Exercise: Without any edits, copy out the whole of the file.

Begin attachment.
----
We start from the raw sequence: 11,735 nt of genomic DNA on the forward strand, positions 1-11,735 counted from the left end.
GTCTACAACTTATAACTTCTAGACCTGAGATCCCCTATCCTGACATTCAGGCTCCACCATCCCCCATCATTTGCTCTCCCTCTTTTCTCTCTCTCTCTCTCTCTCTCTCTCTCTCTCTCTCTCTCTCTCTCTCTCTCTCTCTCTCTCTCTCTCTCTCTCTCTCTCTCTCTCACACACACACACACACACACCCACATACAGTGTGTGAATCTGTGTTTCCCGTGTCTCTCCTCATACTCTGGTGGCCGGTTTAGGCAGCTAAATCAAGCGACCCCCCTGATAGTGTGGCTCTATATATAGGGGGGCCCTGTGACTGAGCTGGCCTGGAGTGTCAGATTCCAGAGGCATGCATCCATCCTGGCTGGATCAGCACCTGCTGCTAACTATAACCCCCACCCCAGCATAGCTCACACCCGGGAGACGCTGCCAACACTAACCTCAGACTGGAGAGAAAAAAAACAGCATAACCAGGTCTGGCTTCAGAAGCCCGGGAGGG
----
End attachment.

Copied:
We start from the raw sequence: 11,735 nt of genomic DNA on the forward strand, positions 1-11,735 counted from the left end.
GTCTACAACTTATAACTTCTAGACCTGAGATCCCCTATCCTGACATTCAGGCTCCACCATCCCCCATCATTTGCTCTCCCTCTTTTCTCTCTCTCTCTCTCTCTCTCTCTCTCTCTCTCTCTCTCTCTCTCTCTCTCTCTCTCTCTCTCTCTCTCTCTCTCTCTCTCTCTCACACACACACACACACACACCCACATACAGTGTGTGAATCTGTGTTTCCCGTGTCTCTCCTCATACTCTGGTGGCCGGTTTAGGCAGCTAAATCAAGCGACCCCCCTGATAGTGTGGCTCTATATATAGGGGGGCCCTGTGACTGAGCTGGCCTGGAGTGTCAGATTCCAGAGGCATGCATCCATCCTGGCTGGATCAGCACCTGCTGCTAACTATAACCCCCACCCCAGCATAGCTCACACCCGGGAGACGCTGCCAACACTAACCTCAGACTGGAGAGAAAAAAAACAGCATAACCAGGTCTGGCTTCAGAAGCCCGGGAGGG